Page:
In Trisha's post a few weeks ago, she said she was dissecting Jane Austen's work to see why it was still so popular. That sounded like a very entertaining task she had set herself, so I decided to join her. Here's my opinion. I'd love to hear yours.
(Unfortunately there are a few spoilers here--don't click on the appropriate link if you don't want to know. At the very end I spoil Howl's
as well. Consider yourself warned.) Moving Castle
What makes Jane Austen so enduringly popular? In my opinion, there are two main reasons. Let's call them the Anti-Apocalypse Principle and the Howl Effect.
The Anti-Apocalypse Principle
Jane Austen is enduringly popular because of her romances. (Is anyone surprised?) But her romances remain popular because of the rigid social and religious conventions that defined her era. When so much is forbidden, even a glance can be filled with romance. And a touch? Wow.
Contrast that to sexual tension that is constantly pushing the envelope...eventually there is nowhere left to go. (I really, really don't want to know if you disagree with that sentence. :)
Trying to write a romantic storyline in a world where anything and everything is acceptable follows the exact same principle Sabrina wrote about in her post yesterday about writing the end of the world:
"Frankly, the overall ubiquity of world-ending plotlines makes the whole thing a little boring, and can take away from the tension. Some writers try to up it by making this the end of all existence. One wonders where they'll go from there: the end of existence, and you still have to do laundry first?"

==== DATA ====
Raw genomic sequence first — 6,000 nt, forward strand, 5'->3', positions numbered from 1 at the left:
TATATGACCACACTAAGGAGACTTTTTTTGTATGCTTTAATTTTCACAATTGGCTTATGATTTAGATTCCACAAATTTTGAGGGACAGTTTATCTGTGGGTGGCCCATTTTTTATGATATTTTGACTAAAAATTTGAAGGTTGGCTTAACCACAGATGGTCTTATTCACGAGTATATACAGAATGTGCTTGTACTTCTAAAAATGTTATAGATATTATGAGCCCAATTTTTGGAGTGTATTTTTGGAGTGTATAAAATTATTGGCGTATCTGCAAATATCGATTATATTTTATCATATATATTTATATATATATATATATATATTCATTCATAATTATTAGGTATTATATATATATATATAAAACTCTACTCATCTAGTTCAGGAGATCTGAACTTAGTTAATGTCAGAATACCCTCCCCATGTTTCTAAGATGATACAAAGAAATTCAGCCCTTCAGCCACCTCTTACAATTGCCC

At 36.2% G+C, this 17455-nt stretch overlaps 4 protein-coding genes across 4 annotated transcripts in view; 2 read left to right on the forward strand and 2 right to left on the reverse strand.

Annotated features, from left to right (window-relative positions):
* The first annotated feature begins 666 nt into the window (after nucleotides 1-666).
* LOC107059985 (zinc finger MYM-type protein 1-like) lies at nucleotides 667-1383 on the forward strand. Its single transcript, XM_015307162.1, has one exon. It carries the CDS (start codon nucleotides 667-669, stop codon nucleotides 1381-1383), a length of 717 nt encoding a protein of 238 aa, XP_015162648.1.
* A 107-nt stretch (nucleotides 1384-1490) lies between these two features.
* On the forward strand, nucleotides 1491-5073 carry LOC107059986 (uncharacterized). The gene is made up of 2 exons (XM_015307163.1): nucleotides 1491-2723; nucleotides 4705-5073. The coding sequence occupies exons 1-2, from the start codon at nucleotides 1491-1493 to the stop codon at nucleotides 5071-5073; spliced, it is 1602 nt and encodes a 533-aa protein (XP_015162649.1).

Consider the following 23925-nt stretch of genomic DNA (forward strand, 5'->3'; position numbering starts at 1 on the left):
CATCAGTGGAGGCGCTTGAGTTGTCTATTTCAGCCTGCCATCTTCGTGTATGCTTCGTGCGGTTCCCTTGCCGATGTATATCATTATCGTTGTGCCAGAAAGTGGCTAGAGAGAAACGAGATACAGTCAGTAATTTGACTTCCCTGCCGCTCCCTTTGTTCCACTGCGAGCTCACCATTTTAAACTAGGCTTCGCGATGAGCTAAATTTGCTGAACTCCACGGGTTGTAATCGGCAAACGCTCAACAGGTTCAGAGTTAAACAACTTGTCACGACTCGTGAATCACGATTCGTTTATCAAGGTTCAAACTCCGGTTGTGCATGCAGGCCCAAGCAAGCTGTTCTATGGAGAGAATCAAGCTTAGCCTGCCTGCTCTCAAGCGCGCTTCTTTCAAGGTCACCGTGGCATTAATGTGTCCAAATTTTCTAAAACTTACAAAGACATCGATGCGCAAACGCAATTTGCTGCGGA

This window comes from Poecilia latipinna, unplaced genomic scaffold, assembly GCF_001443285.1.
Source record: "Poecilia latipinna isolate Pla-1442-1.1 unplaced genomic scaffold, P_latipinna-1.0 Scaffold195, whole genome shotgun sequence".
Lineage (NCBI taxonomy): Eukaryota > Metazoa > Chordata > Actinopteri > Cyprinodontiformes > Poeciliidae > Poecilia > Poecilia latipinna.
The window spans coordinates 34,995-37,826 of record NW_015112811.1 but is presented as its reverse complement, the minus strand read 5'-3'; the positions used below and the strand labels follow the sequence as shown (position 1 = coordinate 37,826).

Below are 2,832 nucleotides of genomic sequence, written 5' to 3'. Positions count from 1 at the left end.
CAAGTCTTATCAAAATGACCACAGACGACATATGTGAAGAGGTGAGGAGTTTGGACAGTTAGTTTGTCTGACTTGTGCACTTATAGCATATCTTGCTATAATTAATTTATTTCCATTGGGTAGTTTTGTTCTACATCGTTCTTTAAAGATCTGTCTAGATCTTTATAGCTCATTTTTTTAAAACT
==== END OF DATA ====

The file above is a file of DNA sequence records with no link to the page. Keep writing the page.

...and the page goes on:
The Anti-Apocalypse Principle in Action:
Pride and Prejudice
The Howl Effect
insight into Jane Austen's brilliance (I know, I know, she didn't write it. Just
bear with me for a minute.) The genius of Howl's Moving
is this--When the story starts, you cannot see how it could possibly be a
romance. The heroine has been cursed to look and feel like she is in her late
80s! How could Howl fall in love with someone he treats like a grandmother? Ew. Moving Castle
And then--at the end--this is the spoiler!--you find out he's been in love with her all along! It's the most fantastic ending ever. But the fun part is reading it again--and again--to see if you can figure out when it happened. His character becomes more rich and our belief that happy endings are possible for everyone increases with every reading.
I think Jane Austen does the same thing. Characters seem doomed for unhappy endings--not marrying the person you love is much more dire when you have no chance of taking care of your self. And when, at the end, they end up perfectly happy, we read and reread (and watch and rewatch) so that we can find the clues that happiness was waiting for them (and for us??) all along.
The Howl Effect In Action:
Sense and Sensibility
What do you think?